Basically, I'm writing in response to letters by Stephen M. Weiss and Mark Groah ("Rhapsodies and Rants," Jan. 2). But specifically, I am writing about the proliferation of weapons worldwide.
Many right-wingers use the Israeli or Swiss example of an armed population when trying to justify arming citizens in the United States. The problem with that is that the Swiss and Israelis are relatively small, homogeneous populations who engage in universal military training before arming their citizens. So the analogy is false. We are a diverse country with a history of gun violence, race hatred and domestic violence, and kill each other more often than we kill armed criminals.
As a retired law enforcement officer, I know that untrained civilians, and even trained off-duty police officers, are killed frequently when they attempt to take action against armed assailants. It is better to run and call 911 when faced with an armed opponent.
So where better to start disarmament than here at home in the U.S.A.? What better example can we set for the world about getting rid of assault weapons, as the plague they are in a civilized society, than by banning them here at home?
The Beauty and the Beast cast did an amazing job ("Top Torn Tix 2012," Dec. 26)! Not only is the music difficult to live up to, it has held an amazing record on Broadway. Maybe I am biased from being an SRJC student, but I also saw the original Broadway cast of Beauty and the Beast. I know this show very well, and I must remark I have never seen a performance of this musical by a nonprofessional production that put more energy and enjoyment into the play. Normally, I am bored with school productions of Beauty and the Beast, but thankfully this production team, as well as the cast, created something fresh without simply making a copycat of the original.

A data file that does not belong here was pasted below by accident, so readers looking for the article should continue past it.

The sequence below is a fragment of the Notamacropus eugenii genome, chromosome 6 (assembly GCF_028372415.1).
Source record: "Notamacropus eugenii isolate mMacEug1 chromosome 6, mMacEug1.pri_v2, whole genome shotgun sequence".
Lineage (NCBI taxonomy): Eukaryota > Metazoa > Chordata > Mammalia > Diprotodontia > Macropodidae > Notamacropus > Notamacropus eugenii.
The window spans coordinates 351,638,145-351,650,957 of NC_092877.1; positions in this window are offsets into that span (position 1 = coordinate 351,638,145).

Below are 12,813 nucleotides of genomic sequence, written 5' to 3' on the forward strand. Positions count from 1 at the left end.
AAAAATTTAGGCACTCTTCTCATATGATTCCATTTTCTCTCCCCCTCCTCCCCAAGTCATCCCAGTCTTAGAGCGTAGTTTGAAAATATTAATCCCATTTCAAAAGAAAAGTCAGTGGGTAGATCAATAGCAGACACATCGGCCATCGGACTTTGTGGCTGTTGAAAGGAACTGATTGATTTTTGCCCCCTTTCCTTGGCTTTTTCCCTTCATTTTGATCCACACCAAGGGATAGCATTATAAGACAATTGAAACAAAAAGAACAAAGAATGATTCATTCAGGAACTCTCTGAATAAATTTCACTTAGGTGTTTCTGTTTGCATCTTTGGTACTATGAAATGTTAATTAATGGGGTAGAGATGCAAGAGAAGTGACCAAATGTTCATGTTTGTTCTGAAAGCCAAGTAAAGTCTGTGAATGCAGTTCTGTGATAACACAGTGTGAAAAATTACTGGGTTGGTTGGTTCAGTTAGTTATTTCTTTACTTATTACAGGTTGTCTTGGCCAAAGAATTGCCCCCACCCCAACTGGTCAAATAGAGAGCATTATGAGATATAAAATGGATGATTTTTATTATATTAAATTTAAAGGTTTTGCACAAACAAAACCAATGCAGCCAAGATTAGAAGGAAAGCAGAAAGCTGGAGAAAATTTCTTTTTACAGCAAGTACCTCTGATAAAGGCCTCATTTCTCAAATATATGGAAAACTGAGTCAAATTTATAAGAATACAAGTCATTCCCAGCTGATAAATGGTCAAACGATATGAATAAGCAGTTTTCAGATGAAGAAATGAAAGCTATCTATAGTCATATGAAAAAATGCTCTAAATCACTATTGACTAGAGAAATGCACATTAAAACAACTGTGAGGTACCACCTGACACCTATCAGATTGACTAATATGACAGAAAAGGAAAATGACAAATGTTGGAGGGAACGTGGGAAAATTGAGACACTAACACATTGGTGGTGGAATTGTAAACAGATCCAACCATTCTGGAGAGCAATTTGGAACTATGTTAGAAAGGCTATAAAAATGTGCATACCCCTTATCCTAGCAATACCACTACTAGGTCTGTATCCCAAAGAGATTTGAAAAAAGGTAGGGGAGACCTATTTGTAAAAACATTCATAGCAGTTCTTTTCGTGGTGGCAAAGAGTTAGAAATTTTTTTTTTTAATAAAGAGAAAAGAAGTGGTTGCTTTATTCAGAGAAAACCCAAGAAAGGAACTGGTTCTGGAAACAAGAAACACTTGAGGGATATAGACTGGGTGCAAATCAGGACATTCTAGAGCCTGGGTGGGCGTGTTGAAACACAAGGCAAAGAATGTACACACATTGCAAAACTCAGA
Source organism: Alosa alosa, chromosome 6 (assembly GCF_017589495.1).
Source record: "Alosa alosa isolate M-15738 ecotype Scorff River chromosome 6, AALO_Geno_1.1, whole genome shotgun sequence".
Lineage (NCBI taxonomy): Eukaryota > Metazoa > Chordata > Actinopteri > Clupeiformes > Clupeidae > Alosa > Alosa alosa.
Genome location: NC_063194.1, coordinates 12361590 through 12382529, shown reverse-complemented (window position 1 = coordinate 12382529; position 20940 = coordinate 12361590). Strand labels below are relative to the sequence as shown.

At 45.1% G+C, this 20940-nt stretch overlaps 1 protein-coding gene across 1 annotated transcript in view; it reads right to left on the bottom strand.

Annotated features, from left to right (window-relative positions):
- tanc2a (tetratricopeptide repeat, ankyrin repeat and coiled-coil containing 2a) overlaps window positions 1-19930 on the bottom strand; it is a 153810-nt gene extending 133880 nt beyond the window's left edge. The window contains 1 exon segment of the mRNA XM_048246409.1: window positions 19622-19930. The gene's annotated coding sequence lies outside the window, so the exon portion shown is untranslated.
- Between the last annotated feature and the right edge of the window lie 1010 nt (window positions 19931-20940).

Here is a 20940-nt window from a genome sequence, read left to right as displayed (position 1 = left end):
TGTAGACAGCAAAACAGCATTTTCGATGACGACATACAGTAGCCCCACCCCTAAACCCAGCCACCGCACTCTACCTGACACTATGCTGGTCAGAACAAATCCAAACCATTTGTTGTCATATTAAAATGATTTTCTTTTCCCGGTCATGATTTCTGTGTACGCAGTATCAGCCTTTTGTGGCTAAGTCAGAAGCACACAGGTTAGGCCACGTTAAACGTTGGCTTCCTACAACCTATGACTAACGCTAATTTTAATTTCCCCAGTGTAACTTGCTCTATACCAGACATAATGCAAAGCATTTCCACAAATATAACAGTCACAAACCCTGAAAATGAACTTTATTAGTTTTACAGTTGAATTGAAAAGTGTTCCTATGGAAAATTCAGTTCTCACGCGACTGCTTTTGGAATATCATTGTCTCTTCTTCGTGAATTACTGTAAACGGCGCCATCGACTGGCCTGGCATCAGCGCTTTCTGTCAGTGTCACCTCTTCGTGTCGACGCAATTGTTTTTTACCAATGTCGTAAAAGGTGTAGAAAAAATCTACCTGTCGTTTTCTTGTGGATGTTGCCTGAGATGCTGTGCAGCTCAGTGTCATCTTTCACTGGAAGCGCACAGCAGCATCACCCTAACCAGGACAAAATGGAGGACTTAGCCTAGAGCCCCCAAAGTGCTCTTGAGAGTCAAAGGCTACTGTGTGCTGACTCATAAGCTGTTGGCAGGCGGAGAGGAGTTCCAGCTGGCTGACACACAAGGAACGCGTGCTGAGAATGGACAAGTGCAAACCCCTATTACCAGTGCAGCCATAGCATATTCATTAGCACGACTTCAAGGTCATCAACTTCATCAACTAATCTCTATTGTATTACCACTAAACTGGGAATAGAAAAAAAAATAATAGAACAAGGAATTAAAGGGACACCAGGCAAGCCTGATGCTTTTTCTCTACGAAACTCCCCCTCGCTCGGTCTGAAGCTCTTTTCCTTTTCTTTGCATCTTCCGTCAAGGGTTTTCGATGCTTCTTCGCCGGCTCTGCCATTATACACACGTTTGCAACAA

This production has been nominated for the American Conservatory Theatre Festival as well as being one of only 10 plays or musicals nominated to perform a scene there. It's about time the Bohemian recognizes a musical and an SRJC production.
I just ran across this article ("Estranged Grange," Nov. 28). I want to thank you for such wonderful testimonies. I've been a member of Ripon Grange for almost 60 years. I grew up in it, as my parents were beekeepers here, and my husband and family carry on the tradition. The members all are longtime friends, and the traditions and support for families, small town and farm interests are still on going in this area. Our membership slips a little each year, but we hope to come through in a strong position to build support. The Proposition 37 aspect is one I hadn't thought of, though. Very interesting!
Had PG&E been doing a proper job of caring for the trees in the shared utility easement corridor, when the extra high voltage transmission line (EHVTL) was first installed, they would not be in the position of reclaiming the right of way by removing 90 percent of the trees today. Deferring the annual routine maintenance of vegetation under and around an EHVTL is an act of neglect on the part of the company who is responsible for the safe and reliable operation of those lines in our urban community.
Shame on PG&E for allowing areas to get overgrown, since they did not perform their annual routine work to adequately maintain the necessary clearance. The trees, it seems, are the sacrificial lamb in this reclamation project, adopted by PG&E to resolve its oversight in essential planning for the proper care of the trees in the rural and residential landscape. In moving forward, it will require the concerted effort of both the local power company and individual property owners who share the utility easement corridor to reach a compromise in the best management practice for their trees.
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